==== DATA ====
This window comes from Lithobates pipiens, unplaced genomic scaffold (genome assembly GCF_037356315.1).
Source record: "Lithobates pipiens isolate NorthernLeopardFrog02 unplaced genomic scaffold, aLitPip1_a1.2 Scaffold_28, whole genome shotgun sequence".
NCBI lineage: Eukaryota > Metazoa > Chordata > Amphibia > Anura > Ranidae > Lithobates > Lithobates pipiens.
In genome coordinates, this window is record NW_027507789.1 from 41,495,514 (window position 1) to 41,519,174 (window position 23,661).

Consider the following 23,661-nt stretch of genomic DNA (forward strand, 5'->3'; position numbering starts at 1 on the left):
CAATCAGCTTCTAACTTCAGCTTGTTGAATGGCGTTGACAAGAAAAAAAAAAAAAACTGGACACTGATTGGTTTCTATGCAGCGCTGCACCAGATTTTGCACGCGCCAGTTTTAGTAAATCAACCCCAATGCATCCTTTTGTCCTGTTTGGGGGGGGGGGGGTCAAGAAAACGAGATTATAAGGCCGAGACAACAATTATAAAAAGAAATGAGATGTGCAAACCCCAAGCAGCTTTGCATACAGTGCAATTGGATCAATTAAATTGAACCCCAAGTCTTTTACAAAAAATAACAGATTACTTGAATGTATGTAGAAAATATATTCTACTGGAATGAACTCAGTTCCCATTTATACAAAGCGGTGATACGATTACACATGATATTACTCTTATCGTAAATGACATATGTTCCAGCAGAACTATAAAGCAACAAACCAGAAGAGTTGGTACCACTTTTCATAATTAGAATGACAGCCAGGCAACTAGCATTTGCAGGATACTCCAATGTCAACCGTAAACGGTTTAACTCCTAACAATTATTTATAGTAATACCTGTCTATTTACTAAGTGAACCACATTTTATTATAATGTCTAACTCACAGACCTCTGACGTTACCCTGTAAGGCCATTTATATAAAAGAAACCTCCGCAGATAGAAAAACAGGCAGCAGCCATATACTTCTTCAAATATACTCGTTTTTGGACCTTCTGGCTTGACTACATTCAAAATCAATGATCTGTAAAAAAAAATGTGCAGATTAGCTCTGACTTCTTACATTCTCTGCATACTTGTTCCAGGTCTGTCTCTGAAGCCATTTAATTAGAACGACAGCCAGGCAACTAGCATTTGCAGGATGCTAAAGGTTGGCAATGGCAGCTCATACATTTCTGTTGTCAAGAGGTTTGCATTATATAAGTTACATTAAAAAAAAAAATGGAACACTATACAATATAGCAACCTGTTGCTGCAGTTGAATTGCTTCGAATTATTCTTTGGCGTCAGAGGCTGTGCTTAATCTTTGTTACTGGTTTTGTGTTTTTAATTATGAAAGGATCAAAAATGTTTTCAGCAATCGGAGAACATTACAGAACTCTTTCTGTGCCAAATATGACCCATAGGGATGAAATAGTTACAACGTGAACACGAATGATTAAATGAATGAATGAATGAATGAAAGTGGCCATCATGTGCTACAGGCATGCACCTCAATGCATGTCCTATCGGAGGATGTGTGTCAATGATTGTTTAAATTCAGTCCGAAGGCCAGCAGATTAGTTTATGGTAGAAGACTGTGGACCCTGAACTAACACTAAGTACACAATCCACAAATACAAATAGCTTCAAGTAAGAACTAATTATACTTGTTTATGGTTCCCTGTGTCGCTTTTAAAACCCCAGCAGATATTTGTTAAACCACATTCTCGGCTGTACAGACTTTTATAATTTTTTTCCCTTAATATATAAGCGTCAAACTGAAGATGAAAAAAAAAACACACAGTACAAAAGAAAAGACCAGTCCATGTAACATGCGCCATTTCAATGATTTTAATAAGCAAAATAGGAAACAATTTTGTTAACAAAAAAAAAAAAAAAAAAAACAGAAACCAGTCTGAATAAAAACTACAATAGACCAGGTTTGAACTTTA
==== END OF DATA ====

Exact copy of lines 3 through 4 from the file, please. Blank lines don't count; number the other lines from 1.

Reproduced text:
NCBI lineage: Eukaryota > Metazoa > Chordata > Amphibia > Anura > Ranidae > Lithobates > Lithobates pipiens.
In genome coordinates, this window is record NW_027507789.1 from 41,495,514 (window position 1) to 41,519,174 (window position 23,661).